The Oxford Flood Alleviation Scheme (the Scheme) is not designed or intended in any way to prevent gravel mining in the future.

However, having said that, it seems to us that having the Scheme in place would make gravel mining at this site much, much less likely. We say this because mining for gravel once the flood alleviation scheme is built would compromise its design and its proper functioning. (The very fact that the Scheme is under consideration is probably already affording protection in the present consultation round.)

Disclaimer: this present brief note is intended to explain the issues as we understand them. There is a great deal more information available in the relevant County documents and on their website, e.g.

https://www.oxfordshire.gov.uk/residents/environment-and-planning/planning/planning-policy/minerals-and-waste-policy/new-minerals-and-waste-plan  

https://www.oxfordshire.gov.uk/residents/environment-and-planning/planning/planning-policy/minerals-and-waste-policy/core-strategy#adoption

which anyone particularly interested should read for themselves.

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New Chair of RFCC visits Oxford

The recently appointed new Chair of Thames Regional Flood and Coastal Committee (RFCC), Professor Robert Van de Noort, visited Oxford on 19 October with EA staff. He was briefed on the Oxford Flood Alleviation Scheme and then shown the Seacourt area at the western end of the Botley Road, which marks the northern end of the Scheme.

We were pleased to meet Professor Van de Noort in South Hinksey, where he went on to see both the lie of the land where the channel will come past the village and on to Kennington to the south, and the earthworks done in the village itself to make the village ‘temporary barrier ready’ for the coming winter and beyond.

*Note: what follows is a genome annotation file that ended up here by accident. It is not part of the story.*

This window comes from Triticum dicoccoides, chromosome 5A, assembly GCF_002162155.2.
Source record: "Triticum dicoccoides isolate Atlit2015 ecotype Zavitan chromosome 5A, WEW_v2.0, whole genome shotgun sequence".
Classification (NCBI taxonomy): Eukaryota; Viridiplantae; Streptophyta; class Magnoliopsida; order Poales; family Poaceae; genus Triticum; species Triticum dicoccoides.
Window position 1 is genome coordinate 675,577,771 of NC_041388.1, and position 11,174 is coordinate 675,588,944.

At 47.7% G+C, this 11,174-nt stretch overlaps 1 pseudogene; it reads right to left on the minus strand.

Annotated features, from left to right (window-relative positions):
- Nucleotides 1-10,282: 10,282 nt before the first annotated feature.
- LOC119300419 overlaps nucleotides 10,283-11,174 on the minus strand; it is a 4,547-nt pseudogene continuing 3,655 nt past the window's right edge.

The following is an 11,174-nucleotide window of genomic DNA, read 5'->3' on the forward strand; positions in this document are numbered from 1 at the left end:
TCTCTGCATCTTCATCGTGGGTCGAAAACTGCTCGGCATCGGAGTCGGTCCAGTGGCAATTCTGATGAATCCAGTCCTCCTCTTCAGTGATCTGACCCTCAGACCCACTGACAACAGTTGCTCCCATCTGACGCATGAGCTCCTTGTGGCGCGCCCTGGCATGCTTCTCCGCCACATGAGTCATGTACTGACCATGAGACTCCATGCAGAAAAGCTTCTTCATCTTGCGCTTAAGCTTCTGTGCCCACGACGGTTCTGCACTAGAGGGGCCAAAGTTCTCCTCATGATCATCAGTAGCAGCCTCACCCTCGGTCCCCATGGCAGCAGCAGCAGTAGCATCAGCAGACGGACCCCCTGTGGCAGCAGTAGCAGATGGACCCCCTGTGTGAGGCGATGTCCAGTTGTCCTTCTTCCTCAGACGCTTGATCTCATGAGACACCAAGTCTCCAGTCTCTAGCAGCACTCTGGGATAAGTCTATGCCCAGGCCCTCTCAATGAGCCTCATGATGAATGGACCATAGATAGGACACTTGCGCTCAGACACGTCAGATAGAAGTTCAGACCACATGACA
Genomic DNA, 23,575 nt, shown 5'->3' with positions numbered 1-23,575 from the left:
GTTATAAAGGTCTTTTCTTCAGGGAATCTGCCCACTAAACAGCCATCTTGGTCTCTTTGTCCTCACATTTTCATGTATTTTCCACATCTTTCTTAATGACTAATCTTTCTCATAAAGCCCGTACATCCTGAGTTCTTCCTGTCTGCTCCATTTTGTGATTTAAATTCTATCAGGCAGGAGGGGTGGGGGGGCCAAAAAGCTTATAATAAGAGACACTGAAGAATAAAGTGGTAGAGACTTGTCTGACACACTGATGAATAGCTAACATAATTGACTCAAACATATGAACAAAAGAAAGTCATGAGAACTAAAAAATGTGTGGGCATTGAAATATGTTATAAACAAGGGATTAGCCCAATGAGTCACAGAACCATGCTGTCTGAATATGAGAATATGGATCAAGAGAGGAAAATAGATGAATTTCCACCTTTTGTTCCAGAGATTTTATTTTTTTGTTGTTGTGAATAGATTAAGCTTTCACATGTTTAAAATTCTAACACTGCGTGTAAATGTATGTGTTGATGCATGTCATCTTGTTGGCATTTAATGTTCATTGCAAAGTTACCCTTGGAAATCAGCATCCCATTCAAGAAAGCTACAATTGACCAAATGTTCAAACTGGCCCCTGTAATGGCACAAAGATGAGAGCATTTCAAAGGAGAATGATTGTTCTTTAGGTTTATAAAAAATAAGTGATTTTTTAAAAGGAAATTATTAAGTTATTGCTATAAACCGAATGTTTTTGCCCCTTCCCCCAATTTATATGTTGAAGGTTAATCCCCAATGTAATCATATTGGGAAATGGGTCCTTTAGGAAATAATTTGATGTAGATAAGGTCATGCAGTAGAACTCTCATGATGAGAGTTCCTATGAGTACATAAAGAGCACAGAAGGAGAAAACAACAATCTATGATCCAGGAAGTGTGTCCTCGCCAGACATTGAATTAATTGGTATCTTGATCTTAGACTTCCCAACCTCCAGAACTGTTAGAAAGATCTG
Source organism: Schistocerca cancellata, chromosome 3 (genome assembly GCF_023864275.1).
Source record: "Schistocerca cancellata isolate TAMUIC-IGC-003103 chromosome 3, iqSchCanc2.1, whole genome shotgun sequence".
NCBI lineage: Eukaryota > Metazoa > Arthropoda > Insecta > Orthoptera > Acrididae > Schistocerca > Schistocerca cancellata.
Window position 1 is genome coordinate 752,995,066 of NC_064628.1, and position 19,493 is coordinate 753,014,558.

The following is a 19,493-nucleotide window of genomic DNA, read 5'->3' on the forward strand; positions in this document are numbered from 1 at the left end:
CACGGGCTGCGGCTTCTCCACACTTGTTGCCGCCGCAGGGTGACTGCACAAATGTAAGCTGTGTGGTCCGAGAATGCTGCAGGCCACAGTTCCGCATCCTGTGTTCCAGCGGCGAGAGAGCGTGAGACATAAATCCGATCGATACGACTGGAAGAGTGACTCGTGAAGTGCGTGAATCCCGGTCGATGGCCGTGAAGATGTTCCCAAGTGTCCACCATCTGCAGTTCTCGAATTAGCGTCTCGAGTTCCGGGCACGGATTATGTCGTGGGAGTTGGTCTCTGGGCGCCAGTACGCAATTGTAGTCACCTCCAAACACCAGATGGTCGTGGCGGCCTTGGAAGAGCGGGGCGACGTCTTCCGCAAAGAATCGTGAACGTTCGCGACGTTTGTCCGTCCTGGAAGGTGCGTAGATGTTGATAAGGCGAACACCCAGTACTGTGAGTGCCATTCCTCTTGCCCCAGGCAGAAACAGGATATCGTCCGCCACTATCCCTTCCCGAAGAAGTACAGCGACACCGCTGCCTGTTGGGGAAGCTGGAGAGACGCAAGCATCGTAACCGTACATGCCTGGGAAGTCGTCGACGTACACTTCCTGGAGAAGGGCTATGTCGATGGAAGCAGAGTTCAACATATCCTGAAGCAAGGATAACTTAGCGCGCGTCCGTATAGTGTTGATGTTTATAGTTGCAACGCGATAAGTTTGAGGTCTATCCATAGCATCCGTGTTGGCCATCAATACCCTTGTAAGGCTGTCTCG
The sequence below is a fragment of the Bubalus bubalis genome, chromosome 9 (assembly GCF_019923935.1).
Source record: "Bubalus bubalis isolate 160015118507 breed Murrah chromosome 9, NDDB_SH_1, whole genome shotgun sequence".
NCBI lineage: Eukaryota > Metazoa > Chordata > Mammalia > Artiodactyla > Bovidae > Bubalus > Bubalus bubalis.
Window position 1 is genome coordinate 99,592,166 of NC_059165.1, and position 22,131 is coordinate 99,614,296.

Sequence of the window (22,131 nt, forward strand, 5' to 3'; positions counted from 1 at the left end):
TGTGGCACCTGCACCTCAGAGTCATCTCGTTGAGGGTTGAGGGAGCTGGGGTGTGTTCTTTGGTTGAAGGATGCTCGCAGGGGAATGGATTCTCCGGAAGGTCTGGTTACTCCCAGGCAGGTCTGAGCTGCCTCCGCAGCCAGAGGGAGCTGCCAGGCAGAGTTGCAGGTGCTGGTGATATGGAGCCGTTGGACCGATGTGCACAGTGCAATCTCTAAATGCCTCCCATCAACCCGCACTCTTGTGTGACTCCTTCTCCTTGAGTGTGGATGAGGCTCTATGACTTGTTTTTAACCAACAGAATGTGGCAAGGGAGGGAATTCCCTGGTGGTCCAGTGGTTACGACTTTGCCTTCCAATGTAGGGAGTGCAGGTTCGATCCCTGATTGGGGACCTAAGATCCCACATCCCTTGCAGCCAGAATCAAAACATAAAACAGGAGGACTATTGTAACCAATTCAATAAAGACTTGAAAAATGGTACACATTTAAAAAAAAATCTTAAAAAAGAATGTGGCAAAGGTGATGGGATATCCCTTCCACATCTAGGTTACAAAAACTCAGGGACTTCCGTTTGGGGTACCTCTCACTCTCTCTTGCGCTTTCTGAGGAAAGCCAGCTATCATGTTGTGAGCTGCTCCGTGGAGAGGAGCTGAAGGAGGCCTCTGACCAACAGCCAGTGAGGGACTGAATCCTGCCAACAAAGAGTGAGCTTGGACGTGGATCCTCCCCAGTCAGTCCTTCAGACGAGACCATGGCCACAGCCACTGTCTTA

OFA Update, August 2017

We have just sent this to the people on our mailing list:

Since our last update in February this year we have seen further steady progress on the Oxford Flood Alleviation Scheme (OFAS), designed to reduce flood risk for hundreds of properties in Oxford and nearby. We have been involved in several ways:
  • As part of the Sponsoring Group, the body representing the various partners in the scheme and having overall responsibility for it.
  • Urging that maintenance be provided for in perpetuity rather than just 10 years. We have proposed setting up a dedicated body to be responsible for this; this idea has received good support. We are discussing with the Environment Agency and partners other possible approaches, and if an independent body, what corporate structure might be best.
  • We have been working with the Freshwater Habitats Trust and the Environment Agency to try to ensure that the scheme (while it will regrettably involve some environmental losses) can incorporate significant environmental enhancements too, including the important freshwater habitat.
  • We are supporting the EA if their efforts to close the funding gap for the scheme – currently at $4m. This money needs to be found by the end of November if the scheme is to go ahead.